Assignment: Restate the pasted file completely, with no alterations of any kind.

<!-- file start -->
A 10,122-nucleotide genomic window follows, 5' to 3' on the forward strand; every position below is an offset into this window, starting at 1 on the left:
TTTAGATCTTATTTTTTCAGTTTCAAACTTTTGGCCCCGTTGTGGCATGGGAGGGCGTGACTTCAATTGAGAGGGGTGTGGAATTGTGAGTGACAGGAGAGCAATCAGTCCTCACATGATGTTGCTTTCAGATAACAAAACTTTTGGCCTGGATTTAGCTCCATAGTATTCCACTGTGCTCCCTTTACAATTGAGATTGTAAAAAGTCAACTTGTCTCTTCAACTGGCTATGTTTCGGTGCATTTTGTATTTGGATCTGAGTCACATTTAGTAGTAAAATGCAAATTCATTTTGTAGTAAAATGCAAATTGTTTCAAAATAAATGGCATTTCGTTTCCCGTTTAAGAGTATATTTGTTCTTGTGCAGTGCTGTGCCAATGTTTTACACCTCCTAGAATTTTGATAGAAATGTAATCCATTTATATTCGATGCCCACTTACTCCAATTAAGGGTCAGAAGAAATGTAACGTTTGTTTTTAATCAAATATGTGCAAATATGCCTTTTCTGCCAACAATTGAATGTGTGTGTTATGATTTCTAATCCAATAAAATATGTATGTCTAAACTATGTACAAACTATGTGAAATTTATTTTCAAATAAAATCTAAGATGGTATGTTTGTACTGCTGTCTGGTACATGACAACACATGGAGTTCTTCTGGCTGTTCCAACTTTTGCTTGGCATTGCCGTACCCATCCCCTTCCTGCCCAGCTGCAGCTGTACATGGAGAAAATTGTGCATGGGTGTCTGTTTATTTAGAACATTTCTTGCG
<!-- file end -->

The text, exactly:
A 10,122-nucleotide genomic window follows, 5' to 3' on the forward strand; every position below is an offset into this window, starting at 1 on the left:
TTTAGATCTTATTTTTTCAGTTTCAAACTTTTGGCCCCGTTGTGGCATGGGAGGGCGTGACTTCAATTGAGAGGGGTGTGGAATTGTGAGTGACAGGAGAGCAATCAGTCCTCACATGATGTTGCTTTCAGATAACAAAACTTTTGGCCTGGATTTAGCTCCATAGTATTCCACTGTGCTCCCTTTACAATTGAGATTGTAAAAAGTCAACTTGTCTCTTCAACTGGCTATGTTTCGGTGCATTTTGTATTTGGATCTGAGTCACATTTAGTAGTAAAATGCAAATTCATTTTGTAGTAAAATGCAAATTGTTTCAAAATAAATGGCATTTCGTTTCCCGTTTAAGAGTATATTTGTTCTTGTGCAGTGCTGTGCCAATGTTTTACACCTCCTAGAATTTTGATAGAAATGTAATCCATTTATATTCGATGCCCACTTACTCCAATTAAGGGTCAGAAGAAATGTAACGTTTGTTTTTAATCAAATATGTGCAAATATGCCTTTTCTGCCAACAATTGAATGTGTGTGTTATGATTTCTAATCCAATAAAATATGTATGTCTAAACTATGTACAAACTATGTGAAATTTATTTTCAAATAAAATCTAAGATGGTATGTTTGTACTGCTGTCTGGTACATGACAACACATGGAGTTCTTCTGGCTGTTCCAACTTTTGCTTGGCATTGCCGTACCCATCCCCTTCCTGCCCAGCTGCAGCTGTACATGGAGAAAATTGTGCATGGGTGTCTGTTTATTTAGAACATTTCTTGCG